Immigration Glossary

Immigration Law Glossary

All | # A B C D E F G H I J K L M N O P Q R S T U V W X Y Z
There are currently 13 names in this directory beginning with the letter L.
Labour market opinion (LMO)
A Labour Market Opinion (LMO) is a document that an employer in Canada must usually get before hiring a foreign worker. A positive LMO will show that there is a need for a foreign worker to fill the job and that no Canadian worker can do the job. A positive LMO is sometimes called a Confirmation letter. Your proposed employer must contact Human Resources and Skills Development Canada (HRSDC). HRSDC will provide details on the Labour Market Opinion (LMO) application process.

The final interview with an immigration officer at either a port of entry or a local CIC office within Canada, during which an applicant becomes a permanent resident. This happens when the person signs the confirmation of permanent residence.

Language assessment
An evaluation of a person’s reading, writing, listening and speaking abilities in English or French.

Language Instruction for Newcomers to Canada (LINC)
Free English language training programs for adult newcomers to Canada. They are funded by the federal government and delivered by school boards, colleges and local organizations that provide services to newcomers.

Language requirement
Some types of applications require you to have a certain level of skill in either English or French. The level of language ability required is different, depending on the type of application being submitted.

Letter of introduction
A document sent from a visa office to confirm approval of: · a study permit, or · a work permit, or · extended stay for a parent or grandparent from a country that does not require visas (the Super Visa program).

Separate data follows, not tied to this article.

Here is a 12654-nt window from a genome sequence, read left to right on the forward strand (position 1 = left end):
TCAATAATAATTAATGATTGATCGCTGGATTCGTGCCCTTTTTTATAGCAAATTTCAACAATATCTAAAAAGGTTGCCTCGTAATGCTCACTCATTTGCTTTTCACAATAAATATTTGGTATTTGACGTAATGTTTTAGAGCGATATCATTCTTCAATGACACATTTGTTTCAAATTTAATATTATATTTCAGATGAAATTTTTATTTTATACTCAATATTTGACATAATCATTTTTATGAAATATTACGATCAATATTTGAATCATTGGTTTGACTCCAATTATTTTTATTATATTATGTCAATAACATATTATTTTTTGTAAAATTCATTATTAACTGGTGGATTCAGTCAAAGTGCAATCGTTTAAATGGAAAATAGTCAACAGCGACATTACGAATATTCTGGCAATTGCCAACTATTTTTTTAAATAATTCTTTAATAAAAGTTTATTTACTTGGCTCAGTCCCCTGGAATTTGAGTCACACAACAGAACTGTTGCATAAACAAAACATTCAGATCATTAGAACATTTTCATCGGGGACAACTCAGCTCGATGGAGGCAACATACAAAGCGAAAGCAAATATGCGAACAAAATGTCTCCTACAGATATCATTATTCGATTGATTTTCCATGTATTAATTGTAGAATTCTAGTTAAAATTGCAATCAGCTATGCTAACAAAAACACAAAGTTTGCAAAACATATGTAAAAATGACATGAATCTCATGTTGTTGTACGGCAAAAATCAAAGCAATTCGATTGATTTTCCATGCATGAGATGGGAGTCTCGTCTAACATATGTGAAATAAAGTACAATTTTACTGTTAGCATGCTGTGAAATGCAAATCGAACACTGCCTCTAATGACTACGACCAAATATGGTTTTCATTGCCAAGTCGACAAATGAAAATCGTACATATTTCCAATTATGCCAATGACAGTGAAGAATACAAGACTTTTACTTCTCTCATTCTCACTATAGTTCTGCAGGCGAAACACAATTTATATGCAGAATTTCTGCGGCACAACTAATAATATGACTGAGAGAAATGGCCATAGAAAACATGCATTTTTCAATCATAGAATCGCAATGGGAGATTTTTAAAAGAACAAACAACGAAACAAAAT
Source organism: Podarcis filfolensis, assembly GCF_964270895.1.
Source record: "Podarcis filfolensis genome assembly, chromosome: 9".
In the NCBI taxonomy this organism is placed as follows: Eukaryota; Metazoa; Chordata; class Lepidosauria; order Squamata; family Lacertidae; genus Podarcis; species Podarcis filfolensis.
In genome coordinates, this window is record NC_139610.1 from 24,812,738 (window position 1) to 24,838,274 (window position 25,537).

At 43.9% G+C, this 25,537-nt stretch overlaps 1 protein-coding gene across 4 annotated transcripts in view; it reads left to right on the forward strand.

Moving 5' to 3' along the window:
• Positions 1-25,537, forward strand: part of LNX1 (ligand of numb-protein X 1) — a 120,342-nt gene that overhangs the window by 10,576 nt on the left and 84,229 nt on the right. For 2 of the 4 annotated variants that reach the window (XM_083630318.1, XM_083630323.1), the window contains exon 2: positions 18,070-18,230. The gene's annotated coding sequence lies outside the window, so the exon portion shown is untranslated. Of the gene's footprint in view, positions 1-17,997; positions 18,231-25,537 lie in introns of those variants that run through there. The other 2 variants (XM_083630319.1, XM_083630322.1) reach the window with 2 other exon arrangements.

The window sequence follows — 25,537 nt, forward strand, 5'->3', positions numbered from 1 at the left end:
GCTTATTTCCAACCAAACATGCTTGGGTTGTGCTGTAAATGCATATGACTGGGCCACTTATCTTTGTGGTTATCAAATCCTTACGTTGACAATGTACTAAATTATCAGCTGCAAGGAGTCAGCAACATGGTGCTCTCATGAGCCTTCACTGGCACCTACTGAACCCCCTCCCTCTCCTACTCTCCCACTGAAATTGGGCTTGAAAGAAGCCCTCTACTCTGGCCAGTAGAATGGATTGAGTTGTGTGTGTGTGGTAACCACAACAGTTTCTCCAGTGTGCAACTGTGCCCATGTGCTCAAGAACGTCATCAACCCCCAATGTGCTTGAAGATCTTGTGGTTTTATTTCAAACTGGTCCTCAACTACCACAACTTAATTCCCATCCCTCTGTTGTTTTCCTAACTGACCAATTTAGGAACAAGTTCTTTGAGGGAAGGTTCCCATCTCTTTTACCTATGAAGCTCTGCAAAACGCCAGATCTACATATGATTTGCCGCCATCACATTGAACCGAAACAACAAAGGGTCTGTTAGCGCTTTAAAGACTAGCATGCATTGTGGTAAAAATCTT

Letter of invitation
A letter from a person in Canada on behalf of a friend or family member who wants to visit. This may be helpful if the visitor is from a country where visas are required to travel to and enter Canada. The letter should explain how they plan to help the visitor and whether they have the financial means to support the person during a longer visit.

Letter of support
A letter of support is given to the applicant by the designated angel investor group or venture capital fund. It is proof that they will support your business idea.

Level of education
A selection factor under the Federal Skilled Worker Program for which points are awarded. It is based on the certificate, diploma or degree obtained, and the number of years of schooling.

Level of study
There are five levels of study for foreign students in Canada. They are: · Universities: Offer degree-granting programs at the undergraduate (bachelor’s) graduate (master’s), and postgraduate (doctoral, post-doctoral) levels, and may also offer programs leading to certificates or diplomas in various academic disciplines. · Colleges: Offer academic or professional training programs leading to diplomas or certificates (includesCEGEPs in Quebec, which is generally mandatory before attending university). · Trade: Non-university educational institutions in Canada that offer vocational trades and/or technical programs (such as vocational institutions, or private career colleges). · Other post-secondary: Post-secondary studies that are not undertaken at university, college or trade school. This includes studies at language institutions and private institutions, and in university qualifying programs. · Secondary or less: Includes primary and secondary schools in Canada. · Other: Studies that cannot be classified at any of the above levels of study.

Live-in caregiver
A person who is qualified to provide care for children, elderly people or people with disabilities in private homes without supervision. A live-in caregiver must live in the private home of their employer while they work in Canada.

Local CIC office
A CIC service location in Canada. This term does not include ports of entry or CPCs.

Low-income cut-off (LICO)
Income levels set out by the Government of Canada where a family spends a higher percentage on necessities than other families. A family must be above the cut-off in order to · sponsor a family member to immigrate to Canada, or · host parents or grandparents for an extended stay.